ANAHEIM, California — A specially formulated toothpaste (INT301, Intrommune Therapeutics) met its safety endpoints as an oral immunotherapy to help adults with peanut allergy reduce their reaction risk, according to findings of a phase 1 study.
The 48-week, randomized, double-blind, placebo-controlled trial enrolled 32 adults aged 18–55 with peanut allergy to receive in a 3:1 ratio either an escalating dose of INT301 (a preset metered dose of formulated toothpaste containing peanut protein) or placebo paste.
The primary endpoint was safety, measured by the percentage of participants who could consistently tolerate the highest dose specified in the protocol and by the incidence of systemic and nonsystemic adverse reactions.
“INT301 demonstrated safety across all treatment groups,” said the study’s lead author, William Berger, MD, MBA, an allergist and consultant for Intrommune, a biotechnology company based in New York City.
Berger presented findings of the OMEGA (Oral Mucosal Escalation Goal Assessment) trial on November 11 in a late-breaking abstract session at the American College of Allergy, Asthma and Immunology (ACAAI) Annual Meeting.
All Tolerated the Highest Dose
Study participants had to undergo skin prick testing that demonstrated a minimum wheal diameter of 3 mm greater than control and/or a peanut-specific IgE level of at least 0.35 kU/L. Additionally, participants had to have failed an oral food challenge of 100 mg or less of peanut protein.
Patients who were extremely sensitive to peanut protein or who had severe dental problems or severe asthma were among those excluded, Berger said.
All participants in the treatment arm consistently tolerated the highest dose. No moderate or severe systemic reactions were seen in the treatment group. The main nonsystemic adverse reaction was oral itching, which was mild and transient, the data show. Treatment adherence was high (97%), and there were no dropouts because of the study medication.
“There were no dental or oral cavity problems,” Berger added.
The novel toothpaste is designed to deliver the therapy in several steps while brushing teeth in the traditional manner, he explained. Once the toothpaste enters the mouth, the proteins bind to mucosa. Langerhans cells then pull the protein into the lymph system. The Langerhans cells trigger reeducation of the immune system, and differentiated T cells help desensitize the patient.
The toothpaste “leverages the Langerhans cells in the entire oral cavity, not just under the tongue but on the palate, on the mouth and the buccal mucosa,” said Berger.
Signs of Efficacy in Blood Tests
Though this was primarily a safety trial, efficacy signals were evident in the exploratory blood test results, Berger reported.
Participants in the treatment arm demonstrated a significant increase in sIgG4 (serum immunoglobulin G4) levels relative to control participants (P = .046). Additionally, a decrease in the IgE/IgG4 ratio among active participants was indicative of an immunologic response to treatment with INT301, the data show.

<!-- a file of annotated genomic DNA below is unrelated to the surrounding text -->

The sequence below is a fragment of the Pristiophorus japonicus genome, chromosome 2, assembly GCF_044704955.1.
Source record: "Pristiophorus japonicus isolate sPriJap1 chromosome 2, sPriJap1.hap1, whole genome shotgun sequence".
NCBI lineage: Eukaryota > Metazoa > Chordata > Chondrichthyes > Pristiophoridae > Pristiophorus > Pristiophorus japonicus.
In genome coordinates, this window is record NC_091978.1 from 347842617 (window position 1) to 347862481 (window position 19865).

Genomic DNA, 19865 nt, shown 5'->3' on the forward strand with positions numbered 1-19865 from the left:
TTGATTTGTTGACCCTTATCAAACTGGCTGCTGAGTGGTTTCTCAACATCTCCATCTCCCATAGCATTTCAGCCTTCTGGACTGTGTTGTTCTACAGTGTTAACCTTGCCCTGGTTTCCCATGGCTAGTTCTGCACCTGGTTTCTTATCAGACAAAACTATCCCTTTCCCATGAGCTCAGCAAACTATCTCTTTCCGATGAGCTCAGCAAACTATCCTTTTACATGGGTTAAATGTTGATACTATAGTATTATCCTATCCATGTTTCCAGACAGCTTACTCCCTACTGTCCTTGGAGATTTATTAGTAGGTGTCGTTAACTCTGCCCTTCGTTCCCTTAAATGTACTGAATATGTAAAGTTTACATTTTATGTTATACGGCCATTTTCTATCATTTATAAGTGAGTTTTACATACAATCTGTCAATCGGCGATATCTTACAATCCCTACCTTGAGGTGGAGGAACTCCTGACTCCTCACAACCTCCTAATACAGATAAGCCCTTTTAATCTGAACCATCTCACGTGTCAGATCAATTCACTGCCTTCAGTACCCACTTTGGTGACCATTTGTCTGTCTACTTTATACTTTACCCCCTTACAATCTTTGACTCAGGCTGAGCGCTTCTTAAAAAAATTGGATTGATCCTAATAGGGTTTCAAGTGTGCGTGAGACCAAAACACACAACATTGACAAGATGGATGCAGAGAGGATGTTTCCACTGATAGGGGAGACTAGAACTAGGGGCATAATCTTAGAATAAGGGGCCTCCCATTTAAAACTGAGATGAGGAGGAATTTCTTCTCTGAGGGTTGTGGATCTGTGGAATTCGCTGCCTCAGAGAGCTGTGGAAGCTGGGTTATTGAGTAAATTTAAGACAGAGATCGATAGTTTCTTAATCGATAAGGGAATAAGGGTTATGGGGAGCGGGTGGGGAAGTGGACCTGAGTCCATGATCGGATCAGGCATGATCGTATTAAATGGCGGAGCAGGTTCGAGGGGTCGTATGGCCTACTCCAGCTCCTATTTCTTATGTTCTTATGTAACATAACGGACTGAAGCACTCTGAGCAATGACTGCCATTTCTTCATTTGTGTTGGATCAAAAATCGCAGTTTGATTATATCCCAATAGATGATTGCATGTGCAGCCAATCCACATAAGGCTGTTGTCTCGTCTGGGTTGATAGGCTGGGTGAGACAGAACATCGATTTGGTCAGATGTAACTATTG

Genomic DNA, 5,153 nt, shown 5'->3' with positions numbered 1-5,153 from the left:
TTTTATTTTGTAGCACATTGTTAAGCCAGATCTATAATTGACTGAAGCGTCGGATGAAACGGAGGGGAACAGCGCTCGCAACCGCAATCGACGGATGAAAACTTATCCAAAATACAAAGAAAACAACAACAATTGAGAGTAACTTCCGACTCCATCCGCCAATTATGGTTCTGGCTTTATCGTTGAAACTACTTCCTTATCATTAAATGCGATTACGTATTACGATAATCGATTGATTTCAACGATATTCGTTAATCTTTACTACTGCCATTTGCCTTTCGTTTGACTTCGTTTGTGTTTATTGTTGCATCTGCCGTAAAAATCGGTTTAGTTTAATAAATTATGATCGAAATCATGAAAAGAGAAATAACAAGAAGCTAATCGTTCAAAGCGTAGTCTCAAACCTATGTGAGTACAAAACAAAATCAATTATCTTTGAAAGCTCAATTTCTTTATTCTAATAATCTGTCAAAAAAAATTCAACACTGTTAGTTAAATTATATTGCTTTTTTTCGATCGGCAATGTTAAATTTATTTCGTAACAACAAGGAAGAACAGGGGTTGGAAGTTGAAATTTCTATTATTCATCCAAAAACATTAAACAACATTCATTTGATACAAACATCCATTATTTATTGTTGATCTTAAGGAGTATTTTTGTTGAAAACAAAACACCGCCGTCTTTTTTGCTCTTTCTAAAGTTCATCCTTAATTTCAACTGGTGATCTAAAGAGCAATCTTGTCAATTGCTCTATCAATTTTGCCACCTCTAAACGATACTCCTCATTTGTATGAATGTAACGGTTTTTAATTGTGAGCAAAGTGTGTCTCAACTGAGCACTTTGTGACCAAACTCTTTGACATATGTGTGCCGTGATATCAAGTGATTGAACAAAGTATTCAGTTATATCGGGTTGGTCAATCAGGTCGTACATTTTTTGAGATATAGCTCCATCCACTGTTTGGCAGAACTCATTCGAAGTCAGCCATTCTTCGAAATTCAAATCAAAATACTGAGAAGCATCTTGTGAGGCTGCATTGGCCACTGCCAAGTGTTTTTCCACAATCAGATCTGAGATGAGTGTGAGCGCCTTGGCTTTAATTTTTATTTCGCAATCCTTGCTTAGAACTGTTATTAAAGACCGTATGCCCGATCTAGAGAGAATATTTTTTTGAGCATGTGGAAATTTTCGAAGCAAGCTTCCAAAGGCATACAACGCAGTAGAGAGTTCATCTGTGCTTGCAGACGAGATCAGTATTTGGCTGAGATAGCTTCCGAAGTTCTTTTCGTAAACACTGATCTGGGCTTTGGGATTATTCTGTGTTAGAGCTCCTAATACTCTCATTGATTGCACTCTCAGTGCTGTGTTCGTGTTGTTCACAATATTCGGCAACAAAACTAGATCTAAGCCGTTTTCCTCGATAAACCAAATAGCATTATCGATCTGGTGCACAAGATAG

Kristin Sokol, MD, MPH, an allergist/immunologist with Schreiber Allergy in Rockville, Maryland, who was not part of the study, told Medscape Medical News, “As of now, the only options we have for food allergy treatment and management are to tell our patients to completely avoid a food and carry epinephrine for their entire lives, or we have the option of offering oral immunotherapy in the form of Palforzia [Peanut (Arachis hypogaea) Allergen Powder-dnfp] or an individualized oral immunotherapy program.”
Oral immunotherapy is time consuming, and there are substantial logistic considerations. This toothpaste offers an easier option that families can fit into their daily schedules, she said.
“I’m always looking for options like that,” Sokol said. “Obviously there are more studies that need to be done. I really like the safety data on this. The zero incidence of anaphylaxis is really important.”
The protocol for teeth brushing includes having patients perform the first brushing during an office visit to ensure there’s no reaction, Berger told Medscape Medical News. “Then [we] have them come back every 2 weeks as we increase the dose. Once they reach the top dose, they won’t have to come in very often. They’ll be on maintenance, so they may have to come in once every month or two at the most.” After a year, patients likely will have to come in only once every 4-6 months, he said.
Michael Nelson, CEO of Intrommune Therapeutics, described next steps for the investigational toothpaste in a press release: “We expect the full dataset of this trial to be reported next year and are focused on carefully designing a phase 2 trial to investigate the efficacy of INT301 in a pediatric study.”
The trial was sponsored by Intrommune. Berger is a paid consultant for Intrommune. Sokol has disclosed no relevant financial relationships.
Marcia Frellick is a freelance journalist based in Chicago. She has previously written for the Chicago Tribune, Science News, and Nurse.com, and was an editor at the Chicago Sun-Times, the Cincinnati Enquirer, and the St. Cloud (Minnesota) Times. Follow her on X (formerly known as Twitter) at @MLfrellick
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